The retrieved publications were imported into Rayyan software (QCRI, Doha, Qatar; http://rayyan.qcri.org) to expedite initial titles/abstracts screening and duplicates deletion [27]. The target population was the VLBW infants (those who were < 1500 g) and the criteria for articles inclusion were cross-sectional, case-control, or cohort studies that assessed the prevalence of HT and/or association between HT and any adverse outcome in VLBW infants. We excluded case reports, editorials, reviews, abstracts, non-English articles, and studies without sufficient data of interest. The titles and abstracts of all articles retrieved from this search were screened for potential inclusion in this review. Then, the full texts of studies deemed to be relevant were reviewed for inclusion according to the defined eligibility criteria.

Quality assessment and data extraction

Quality assessment of the included studies was done using the Joanna Briggs Institute critical appraisal checklists, which were set to assess the methodological quality of studies and to determine to what extent a study addressed the possibility of bias in study design, conduct, and data analysis [28]. Four independent reviewers extracted the relevant information using a designed data extraction form. Any disparity among the reviewers was resolved by discussion and consensus. For qualitative and quantitative data syntheses, we extracted the following information from each article and recorded them in a Microsoft Excel spreadsheet: authors, year of publication, study region, outcomes measured in the study, reference level used for definition of HT, number of VLBW infants, infants with HT, and infants with and without an adverse outcome in both hypothermic and non-hypothermic groups.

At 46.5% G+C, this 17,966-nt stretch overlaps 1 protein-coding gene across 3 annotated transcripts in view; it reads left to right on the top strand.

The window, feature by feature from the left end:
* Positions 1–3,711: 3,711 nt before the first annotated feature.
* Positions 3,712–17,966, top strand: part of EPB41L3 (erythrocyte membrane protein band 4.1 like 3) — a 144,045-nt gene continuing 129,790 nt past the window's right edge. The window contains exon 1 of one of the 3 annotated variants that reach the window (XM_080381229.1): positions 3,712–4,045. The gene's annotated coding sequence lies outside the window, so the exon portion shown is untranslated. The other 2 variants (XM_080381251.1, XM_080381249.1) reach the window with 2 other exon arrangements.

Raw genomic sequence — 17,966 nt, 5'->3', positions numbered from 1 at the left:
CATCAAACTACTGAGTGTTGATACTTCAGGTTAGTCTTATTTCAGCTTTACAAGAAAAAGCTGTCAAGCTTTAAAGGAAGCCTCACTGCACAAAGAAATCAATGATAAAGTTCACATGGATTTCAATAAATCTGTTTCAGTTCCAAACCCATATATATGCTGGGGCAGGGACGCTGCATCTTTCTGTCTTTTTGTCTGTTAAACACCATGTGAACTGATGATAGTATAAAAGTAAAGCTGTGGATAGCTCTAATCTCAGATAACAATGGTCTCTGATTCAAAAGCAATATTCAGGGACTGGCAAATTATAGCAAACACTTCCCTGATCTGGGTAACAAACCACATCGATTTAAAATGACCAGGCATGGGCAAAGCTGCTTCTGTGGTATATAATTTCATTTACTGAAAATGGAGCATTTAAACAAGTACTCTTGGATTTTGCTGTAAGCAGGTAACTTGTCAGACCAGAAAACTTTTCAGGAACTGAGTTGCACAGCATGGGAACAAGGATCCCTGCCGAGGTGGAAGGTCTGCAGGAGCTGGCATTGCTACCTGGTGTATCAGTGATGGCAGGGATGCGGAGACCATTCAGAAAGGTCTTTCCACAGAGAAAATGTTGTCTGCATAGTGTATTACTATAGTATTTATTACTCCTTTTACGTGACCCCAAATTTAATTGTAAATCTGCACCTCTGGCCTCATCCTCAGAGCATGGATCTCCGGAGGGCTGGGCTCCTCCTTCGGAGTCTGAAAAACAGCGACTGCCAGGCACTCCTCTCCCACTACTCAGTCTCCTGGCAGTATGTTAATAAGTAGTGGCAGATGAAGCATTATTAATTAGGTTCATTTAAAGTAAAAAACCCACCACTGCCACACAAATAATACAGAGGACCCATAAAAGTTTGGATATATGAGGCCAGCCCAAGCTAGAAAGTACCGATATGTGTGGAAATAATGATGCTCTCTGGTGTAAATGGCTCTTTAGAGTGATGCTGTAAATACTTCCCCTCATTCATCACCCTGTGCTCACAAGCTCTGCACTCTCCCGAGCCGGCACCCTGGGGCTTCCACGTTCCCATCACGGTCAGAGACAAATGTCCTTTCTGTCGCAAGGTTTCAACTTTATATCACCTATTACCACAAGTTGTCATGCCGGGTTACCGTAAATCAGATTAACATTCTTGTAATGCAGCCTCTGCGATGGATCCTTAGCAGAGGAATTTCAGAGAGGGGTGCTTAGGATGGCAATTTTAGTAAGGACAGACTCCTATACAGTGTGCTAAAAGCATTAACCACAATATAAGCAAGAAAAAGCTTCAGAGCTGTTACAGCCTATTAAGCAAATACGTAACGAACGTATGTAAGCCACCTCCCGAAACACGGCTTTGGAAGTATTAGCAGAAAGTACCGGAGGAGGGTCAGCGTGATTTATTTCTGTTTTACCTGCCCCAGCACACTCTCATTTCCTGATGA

Statistical analysis

The statistical analyses were carried out by using Comprehensive meta-analysis software version 3.3 (Biostat, Engle-wood, NJ, USA; http://www.Meta-Analysis.com). The heterogeneity was assessed through I2 test, which describes the percentage of variability in the effect estimates. If high heterogeneity was detected, we calculated the pooled summary prevalence and OR from the random-effects models. We conducted a meta-regression analysis to determine the extent to which the continuous variables moderated the overall results. Publication bias was determined through Begg’s test, Egger’s test, and visual examination of the funnel plot [29, 30]. If a publication bias was found, the Duvall and Tweedie’s trim and fill method was used to add possible missing studies and to calculate the adjusted pooled value [31].

Results

Studies characteristics and prevalence of HT among VLBW infants